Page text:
Twenty-six patients were included in the study. Baseline characteristics of the subjects are shown in Table 1. The mean age of the study population was 69±8 years. According to Armband® data, the physical activity status of the subjects was between low and moderate (Table 1). Medication was not changed during the study period.
Twenty patients completed the study. Six patients did not complete the study: two because of poor tolerance to the device, three because of poor compliance, and one because of excessive fatigue.
Intriguingly, at baseline (T0), a positive correlation is found between MIP and FEV1 as a percentage of predicted values (Figure 1A) and between MIP and the 6MWT (Figure 1B); an inverse correlation is shown between MIP and the total SGRQ score (Figure 1C).
Analysis of the diaries showed that all patients trained 20 minutes daily, every day at a workload corresponding to 51% of maximal voluntary ventilation with a mean Borg Score of 6/10.
Inspiratory muscle performance
Table 2 shows the effects of 4 weeks of home-based NH on respiratory function and muscle strength. After training (T1), MIP significantly increased (+10.3 cmH2O; Student’s t-test, P=0.0001). A strong correlation was found between the value at T0 and at T1 (R2=0.90, P<0.00001). The probability plot distribution confirms normal distribution of the data.
Exercise performance and ventilatory pattern
The effects of NH on exercise performance are shown in Table 2.
Regarding the 6MWT, the distance covered increased by 30 m (Student’s t-test, P=0.03).
The duration of tLim significantly increased by 2 minutes and 30 seconds (Student’s t-test, P=0.04); during the test, average speed was 4.8±0.9 km/h, corresponding to 79% of Speedmax (6.1±1.2 km/h).
Regarding ventilatory data, a significant increase in tidal volume at rest was shown (T0: 0.29±0.74 mL and T1: 0.32±0.81 mL; Student’s t-test, P=0.02). During tLim, after the training, significantly lower ventilation and respiratory rate were found (one-way ANOVA, P<0.05; Figure 2A–C for ventilation, respiratory rate, and tidal volume, respectively). Furthermore, a lower increase in PhA was found during exercise (one-way ANOVA, P=0.02; Figure 3).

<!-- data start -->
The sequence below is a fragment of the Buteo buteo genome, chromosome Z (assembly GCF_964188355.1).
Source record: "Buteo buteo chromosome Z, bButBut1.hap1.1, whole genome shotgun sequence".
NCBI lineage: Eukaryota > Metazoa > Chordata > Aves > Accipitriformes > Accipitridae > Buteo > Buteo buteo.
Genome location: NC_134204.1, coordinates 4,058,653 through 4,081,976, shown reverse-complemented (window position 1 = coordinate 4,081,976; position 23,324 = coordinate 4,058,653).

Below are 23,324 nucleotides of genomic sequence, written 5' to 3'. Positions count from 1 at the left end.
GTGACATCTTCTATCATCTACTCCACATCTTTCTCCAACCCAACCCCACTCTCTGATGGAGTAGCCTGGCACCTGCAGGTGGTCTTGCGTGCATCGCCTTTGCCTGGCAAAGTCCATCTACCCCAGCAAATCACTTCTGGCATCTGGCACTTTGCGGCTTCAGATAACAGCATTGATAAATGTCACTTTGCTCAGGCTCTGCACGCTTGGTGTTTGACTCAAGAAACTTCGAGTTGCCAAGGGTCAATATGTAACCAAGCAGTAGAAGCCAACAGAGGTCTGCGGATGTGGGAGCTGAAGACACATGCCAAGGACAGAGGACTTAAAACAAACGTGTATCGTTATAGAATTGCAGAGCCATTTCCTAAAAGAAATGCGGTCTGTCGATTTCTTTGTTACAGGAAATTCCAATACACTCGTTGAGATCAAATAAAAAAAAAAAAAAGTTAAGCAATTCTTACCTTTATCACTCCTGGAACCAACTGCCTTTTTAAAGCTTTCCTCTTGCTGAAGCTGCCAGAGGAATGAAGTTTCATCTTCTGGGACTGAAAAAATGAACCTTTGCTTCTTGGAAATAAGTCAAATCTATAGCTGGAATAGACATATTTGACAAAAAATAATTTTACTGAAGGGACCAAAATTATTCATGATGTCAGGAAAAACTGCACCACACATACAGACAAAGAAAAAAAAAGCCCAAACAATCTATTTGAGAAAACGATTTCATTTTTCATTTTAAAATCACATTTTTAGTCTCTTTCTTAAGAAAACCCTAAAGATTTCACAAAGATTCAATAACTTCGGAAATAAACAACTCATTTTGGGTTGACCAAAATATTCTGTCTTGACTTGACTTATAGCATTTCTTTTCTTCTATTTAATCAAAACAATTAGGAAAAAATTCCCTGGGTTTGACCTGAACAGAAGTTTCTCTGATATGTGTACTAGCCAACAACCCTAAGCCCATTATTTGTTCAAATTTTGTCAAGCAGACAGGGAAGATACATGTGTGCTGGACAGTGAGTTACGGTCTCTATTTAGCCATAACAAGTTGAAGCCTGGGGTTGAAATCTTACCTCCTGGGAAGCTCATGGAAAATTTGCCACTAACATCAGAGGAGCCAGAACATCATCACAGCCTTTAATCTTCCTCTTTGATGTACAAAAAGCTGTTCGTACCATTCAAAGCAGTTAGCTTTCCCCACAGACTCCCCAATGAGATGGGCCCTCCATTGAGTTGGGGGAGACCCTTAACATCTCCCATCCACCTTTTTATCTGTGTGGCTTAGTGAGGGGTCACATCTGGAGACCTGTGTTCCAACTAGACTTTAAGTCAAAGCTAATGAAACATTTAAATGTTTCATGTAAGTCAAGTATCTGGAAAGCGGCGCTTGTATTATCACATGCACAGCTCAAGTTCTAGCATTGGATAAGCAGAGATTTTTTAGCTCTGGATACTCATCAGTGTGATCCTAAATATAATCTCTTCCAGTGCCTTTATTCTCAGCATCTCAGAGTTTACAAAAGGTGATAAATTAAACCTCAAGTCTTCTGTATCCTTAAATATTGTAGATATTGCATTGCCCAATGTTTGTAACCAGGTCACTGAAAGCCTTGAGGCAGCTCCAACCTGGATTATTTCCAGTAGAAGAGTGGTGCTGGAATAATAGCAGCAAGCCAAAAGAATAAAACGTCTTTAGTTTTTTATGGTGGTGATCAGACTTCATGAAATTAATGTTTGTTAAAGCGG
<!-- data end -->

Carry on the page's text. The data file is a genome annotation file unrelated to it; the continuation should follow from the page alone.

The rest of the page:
After training, a correlation was found during tLim between the changes in tidal volume and SpO2 (Figure 5).
Figure 5 Correlation between the changes in tidal volume and SpO2, before and after training, during tLim.
The aim of this study was to evaluate the effects of 4 weeks of inspiratory muscle training with NH on ventilatory pattern, exercise capacity, and QoL in COPD patients. The main results are the changes in ventilatory pattern and the improved thoracoabdominal coordination during exercise after training.
Regarding the ventilatory pattern, after training at the same work intensity, we found lower ventilation, a decrease in respiratory rate, and an increase in tidal volume. The slower and deeper ventilation allows improved alveolar ventilation, which in turn has an effect on gas exchange. The subjects exhibit improved oxygenation, which is related to the increase in tidal volume. Improved oxygenation is already evident at rest when the ventilatory pattern is characterized by a higher tidal volume at the same ventilation. Several studies32–34 have already shown that deeper and slower breathing (so-called yoga breathing) improves SpO2 in both healthy subjects exposed to high altitude32 and subjects suffering from chronic diseases such as heart failure33 and COPD.34